Call Number: N 7445.2 .B466 2015 Stacks at Main Library
A major new book from one of the world's leading writers and art critics John Berger, one of the world's most celebrated art writers, takes us through centuries of drawing and painting, revealing his lifelong fascination with a diverse cast of artists. In Portraits, Berger grounds the artists in their historical milieu in revolutionary ways, whether enlarging on the prehistoric paintings of the Chauvet caves or Cy Twombly's linguistic and pictorial play. In penetrating and singular prose, Berger presents entirely new ways of thinking about artists both canonized and obscure, from Rembrandt to Henry Moore, Jackson Pollock to Picasso. Throughout, Berger maintains the essential connection between politics, art and the wider study of culture. The result is an illuminating walk through many centuries of visual culture, from one of the contemporary world's most incisive critical voices.
Call Number: NE 850 .C68 2016 Stacks at Main Library
A fully illustrated instructional printmaking book presenting step-by-step examples alongside representative works from thirty top contemporary printmaking artists. Printmaking is flourishing in the modern era, appealing to both traditional artists as well as those interested in graphic design and digital techniques. This all-in-one guide is both technical and inspirational, examining the history and contemporary processes of relief, intaglio, lithography, serigraphy, mixed media, digital transfers, and post-digital graphics. Featuring step-by-step examples alongside representative works and profiles of top printmaking artists, this colorful resource provides a truly fresh look at printmaking today, in all its forms.
Call Number: N 4395 .S65 2015 Stacks at Main Library
Since the publication of Thinking Contemporary Curating in 2012, art historian Terry Smith has continued his travels through the globalizing art world, talking to curators. The dozen searching conversations in this book--with Carolyn Christov-Bakargiev, Claire Bishop, Zdenka Badovinac, Mami Kataoka, Mari Carmen Ramirez, Okwui Enwezor, Germano Celant, Jens Hoffmann, Hans Ulrich Obrist, Maria Lind, Zoe Butt and Boris Groys--provide a vivid sense of contemporary curatorial thought at work. They show curators deeply immersed in thinking about the exigencies of practice, the contexts of exhibition-making, the platforms through which art may be made public, and about what their work can contribute toward understanding what it means to be alive today.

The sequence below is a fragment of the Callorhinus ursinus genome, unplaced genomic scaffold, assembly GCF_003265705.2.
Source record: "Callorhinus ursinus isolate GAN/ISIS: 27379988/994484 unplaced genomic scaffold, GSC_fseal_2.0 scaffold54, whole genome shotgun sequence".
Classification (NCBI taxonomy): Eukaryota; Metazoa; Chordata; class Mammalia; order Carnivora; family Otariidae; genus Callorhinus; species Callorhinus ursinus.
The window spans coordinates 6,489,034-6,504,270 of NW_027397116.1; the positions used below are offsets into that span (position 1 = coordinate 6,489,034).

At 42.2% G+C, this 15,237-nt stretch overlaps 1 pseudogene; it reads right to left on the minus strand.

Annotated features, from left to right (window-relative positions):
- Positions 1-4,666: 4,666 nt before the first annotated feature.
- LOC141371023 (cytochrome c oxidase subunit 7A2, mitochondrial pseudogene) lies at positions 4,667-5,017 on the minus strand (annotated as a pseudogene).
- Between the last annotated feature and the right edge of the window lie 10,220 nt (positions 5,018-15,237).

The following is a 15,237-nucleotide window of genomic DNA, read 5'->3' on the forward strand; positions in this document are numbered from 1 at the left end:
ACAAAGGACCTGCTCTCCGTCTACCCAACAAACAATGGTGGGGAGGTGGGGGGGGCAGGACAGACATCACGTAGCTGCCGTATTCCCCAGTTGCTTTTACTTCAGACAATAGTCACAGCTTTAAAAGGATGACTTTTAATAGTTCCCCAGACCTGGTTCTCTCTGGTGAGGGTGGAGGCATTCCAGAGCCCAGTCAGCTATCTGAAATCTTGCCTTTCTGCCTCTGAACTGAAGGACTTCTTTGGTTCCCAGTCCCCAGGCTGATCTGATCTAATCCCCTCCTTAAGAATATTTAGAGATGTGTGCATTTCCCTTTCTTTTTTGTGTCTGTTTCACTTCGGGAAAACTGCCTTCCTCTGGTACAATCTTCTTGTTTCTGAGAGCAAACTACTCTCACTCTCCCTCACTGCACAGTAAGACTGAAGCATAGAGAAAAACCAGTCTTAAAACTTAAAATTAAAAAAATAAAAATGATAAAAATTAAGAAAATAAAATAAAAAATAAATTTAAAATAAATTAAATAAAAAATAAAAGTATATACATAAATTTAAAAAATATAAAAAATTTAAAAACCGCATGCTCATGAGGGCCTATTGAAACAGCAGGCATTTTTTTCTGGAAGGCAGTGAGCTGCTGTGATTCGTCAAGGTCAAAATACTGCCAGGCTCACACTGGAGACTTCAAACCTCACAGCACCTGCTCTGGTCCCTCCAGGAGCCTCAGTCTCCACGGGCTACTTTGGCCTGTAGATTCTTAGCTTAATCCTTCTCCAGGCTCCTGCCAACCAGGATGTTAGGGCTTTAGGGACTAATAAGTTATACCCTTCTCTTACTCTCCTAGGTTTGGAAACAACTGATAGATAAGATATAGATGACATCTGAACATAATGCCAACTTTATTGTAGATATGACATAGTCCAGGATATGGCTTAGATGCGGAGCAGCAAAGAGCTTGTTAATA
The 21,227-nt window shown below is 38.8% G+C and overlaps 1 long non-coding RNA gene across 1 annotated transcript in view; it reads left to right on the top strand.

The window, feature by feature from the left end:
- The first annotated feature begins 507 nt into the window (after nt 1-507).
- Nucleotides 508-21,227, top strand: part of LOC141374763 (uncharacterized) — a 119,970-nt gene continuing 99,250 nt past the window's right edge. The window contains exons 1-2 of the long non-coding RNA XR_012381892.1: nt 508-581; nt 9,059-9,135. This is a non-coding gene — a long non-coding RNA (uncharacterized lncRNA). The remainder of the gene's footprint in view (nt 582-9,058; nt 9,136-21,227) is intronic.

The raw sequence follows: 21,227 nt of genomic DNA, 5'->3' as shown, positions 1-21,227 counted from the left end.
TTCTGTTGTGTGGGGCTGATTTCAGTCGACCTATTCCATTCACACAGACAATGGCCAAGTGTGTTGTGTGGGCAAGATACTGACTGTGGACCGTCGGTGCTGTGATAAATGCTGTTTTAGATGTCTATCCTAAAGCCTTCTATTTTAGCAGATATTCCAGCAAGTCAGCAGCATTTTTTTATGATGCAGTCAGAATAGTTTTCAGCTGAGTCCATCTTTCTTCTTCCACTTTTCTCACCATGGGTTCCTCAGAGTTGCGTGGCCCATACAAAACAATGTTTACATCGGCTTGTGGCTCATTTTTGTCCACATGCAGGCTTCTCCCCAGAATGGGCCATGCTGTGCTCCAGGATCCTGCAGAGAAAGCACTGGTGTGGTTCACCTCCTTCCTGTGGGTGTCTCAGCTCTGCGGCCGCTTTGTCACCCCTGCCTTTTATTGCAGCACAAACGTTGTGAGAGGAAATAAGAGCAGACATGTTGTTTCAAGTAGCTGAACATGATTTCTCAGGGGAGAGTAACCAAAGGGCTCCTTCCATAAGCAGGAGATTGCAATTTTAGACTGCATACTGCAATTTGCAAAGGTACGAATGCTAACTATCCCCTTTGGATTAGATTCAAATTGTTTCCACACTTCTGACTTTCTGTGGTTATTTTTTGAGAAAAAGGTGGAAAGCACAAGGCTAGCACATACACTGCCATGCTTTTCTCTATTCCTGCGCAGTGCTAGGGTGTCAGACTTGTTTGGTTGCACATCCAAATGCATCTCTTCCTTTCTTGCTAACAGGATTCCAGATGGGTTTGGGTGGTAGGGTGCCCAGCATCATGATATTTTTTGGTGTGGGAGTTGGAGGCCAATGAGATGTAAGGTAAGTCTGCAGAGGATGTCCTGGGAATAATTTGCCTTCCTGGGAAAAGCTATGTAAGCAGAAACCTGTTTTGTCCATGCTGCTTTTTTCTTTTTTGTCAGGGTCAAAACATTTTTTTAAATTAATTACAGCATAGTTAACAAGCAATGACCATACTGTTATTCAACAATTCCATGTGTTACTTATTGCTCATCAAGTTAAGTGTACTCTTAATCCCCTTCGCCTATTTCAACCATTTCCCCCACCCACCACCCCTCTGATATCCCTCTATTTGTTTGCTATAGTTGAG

Call Number: N 8825 .E94 2016 Stacks at Main Library
The Everyday Practice of Public Art: Art, Space, and Social Inclusionis a multidisciplinary anthology of analyses exploring the expansion of contemporary public art issues beyond the built environment. It follows the highly successful publication The Practice of Public Art(eds. Cartiere and Willis), and expands the analysis of the field with a broad perspective which includes practicing artists, curators, activists, writers and educators from North America, Europe and Australia, who offer divergent perspectives on the many facets of the public art process. The collection examines the continual evolution of public art, moving beyond monuments and memorials to examine more fully the development of socially-engaged public art practice. Topics include constructing new models for developing and commissioning temporary and performance-based public artworks; understanding the challenges of a socially-engaged public art practice vs. social programming and policymaking; the social inclusiveness of public art; the radical developments in public art and social practice pedagogy; and unravelling the relationships between public artists and the communities they serve.
Call Number: NC 1766 .J3 D46 2015 Stacks at Main Library
Anime: A Critical Introduction maps the genres that have thrived within Japanese animation culture, and shows how a wide range of commentators have made sense of anime through discussions of its generic landscape. From the battling robots that define the mecha genre through to Studio Ghibli's dominant genre-brand of plucky shojo (young girl) characters, this book charts the rise of anime as a globally significant category of animation. It further thinks through the differences between anime's local and global genres: from the less-considered niches like nichijo-kei (everyday style anime) through to the global popularity of science fiction anime, this book tackles the tensions between the markets and audiences for anime texts. Anime is consequently understood in this book as a complex cultural phenomenon: not simply a "genre," but as an always shifting and changing set of texts. Its inherent changeability makes anime an ideal contender for global dissemination, as it can be easily re-edited, translated and then newly understood as it moves through the world's animation markets. As such, Anime: A Critical Introduction explores anime through a range of debates that have emerged around its key film texts, through discussions of animation and violence, through debates about the cyborg and through the differences between local and global understandings of anime products.